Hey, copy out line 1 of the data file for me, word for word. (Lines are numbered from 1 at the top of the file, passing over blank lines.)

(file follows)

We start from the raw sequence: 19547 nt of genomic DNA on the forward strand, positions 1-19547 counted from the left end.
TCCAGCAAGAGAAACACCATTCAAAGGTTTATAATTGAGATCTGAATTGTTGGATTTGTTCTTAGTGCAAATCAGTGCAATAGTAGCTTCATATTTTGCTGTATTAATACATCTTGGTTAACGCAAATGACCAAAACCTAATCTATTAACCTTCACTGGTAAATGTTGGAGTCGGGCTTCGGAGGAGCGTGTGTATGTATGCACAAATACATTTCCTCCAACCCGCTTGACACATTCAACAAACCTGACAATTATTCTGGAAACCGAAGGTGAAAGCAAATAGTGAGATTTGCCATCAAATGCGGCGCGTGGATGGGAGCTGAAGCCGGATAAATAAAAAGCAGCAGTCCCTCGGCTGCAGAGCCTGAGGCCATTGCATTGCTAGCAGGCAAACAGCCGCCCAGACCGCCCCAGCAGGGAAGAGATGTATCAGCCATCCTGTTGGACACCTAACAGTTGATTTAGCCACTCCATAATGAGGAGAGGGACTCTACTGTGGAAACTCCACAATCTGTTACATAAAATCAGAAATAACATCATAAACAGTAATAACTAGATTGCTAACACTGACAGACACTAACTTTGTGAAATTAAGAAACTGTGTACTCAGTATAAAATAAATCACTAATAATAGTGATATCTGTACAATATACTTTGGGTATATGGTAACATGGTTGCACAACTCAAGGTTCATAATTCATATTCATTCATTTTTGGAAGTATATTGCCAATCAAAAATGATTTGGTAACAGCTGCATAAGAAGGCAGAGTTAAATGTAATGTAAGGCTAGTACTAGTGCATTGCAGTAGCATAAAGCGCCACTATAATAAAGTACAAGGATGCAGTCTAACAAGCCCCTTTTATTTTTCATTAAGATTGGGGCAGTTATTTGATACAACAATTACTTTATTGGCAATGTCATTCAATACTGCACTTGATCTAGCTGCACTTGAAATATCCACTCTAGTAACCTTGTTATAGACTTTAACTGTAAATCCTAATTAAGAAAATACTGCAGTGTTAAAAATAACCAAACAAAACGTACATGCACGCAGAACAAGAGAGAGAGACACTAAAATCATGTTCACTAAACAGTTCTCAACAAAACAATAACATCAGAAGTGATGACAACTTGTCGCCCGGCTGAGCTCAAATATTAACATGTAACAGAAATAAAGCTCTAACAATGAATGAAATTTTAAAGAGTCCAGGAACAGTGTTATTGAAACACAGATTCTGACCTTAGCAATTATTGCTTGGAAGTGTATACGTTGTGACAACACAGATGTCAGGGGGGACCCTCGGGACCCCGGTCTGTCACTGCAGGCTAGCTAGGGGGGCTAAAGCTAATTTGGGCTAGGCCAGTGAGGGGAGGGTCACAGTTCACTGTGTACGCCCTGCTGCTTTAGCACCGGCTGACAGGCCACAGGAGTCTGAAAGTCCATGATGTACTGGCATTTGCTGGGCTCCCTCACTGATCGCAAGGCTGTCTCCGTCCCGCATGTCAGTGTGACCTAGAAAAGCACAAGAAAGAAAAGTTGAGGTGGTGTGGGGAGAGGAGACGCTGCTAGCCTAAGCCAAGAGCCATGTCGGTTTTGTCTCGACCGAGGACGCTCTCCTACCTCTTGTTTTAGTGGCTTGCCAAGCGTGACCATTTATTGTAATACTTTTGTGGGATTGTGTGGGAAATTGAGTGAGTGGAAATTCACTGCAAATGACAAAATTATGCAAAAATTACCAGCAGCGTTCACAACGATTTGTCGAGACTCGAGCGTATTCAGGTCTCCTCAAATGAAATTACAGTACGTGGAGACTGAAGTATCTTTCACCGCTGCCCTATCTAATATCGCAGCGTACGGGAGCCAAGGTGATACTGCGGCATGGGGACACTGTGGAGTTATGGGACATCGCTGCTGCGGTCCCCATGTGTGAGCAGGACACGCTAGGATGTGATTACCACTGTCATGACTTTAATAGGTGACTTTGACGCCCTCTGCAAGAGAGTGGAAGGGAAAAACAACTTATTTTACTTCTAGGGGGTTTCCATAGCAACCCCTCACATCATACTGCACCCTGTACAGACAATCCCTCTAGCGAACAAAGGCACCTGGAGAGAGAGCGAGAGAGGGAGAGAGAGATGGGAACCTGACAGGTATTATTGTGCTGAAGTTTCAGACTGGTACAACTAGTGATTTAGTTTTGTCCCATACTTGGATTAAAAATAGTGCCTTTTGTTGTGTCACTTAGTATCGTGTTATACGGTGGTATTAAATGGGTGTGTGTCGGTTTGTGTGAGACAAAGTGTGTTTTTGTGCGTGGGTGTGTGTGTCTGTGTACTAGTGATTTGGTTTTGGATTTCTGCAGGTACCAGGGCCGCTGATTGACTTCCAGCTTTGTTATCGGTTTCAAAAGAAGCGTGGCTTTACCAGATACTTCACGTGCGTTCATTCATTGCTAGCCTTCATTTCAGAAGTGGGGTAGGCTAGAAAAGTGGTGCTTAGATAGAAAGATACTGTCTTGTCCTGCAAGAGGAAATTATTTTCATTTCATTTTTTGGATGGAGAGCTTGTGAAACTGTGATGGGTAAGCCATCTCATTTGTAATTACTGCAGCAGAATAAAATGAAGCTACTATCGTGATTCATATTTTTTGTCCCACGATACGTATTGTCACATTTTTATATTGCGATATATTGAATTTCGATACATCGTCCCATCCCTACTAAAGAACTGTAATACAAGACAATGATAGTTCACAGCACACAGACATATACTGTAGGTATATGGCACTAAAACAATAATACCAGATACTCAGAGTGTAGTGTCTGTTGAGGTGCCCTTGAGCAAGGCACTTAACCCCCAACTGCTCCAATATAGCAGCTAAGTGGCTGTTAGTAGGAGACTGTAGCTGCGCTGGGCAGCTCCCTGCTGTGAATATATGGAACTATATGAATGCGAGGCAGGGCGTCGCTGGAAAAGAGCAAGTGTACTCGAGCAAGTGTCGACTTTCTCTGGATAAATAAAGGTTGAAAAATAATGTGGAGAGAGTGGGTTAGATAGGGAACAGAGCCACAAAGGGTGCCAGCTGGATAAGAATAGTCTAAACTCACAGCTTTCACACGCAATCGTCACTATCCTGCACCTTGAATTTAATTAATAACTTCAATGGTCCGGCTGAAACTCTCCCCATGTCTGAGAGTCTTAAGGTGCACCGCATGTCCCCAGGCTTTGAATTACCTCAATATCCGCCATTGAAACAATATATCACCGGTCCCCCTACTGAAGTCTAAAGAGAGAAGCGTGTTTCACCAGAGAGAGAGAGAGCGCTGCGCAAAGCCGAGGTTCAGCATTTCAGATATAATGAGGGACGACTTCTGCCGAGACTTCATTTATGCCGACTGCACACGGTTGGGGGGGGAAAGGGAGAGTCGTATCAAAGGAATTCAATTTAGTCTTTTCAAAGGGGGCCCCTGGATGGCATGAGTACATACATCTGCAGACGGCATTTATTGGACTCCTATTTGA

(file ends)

We start from the raw sequence: 19547 nt of genomic DNA on the forward strand, positions 1-19547 counted from the left end.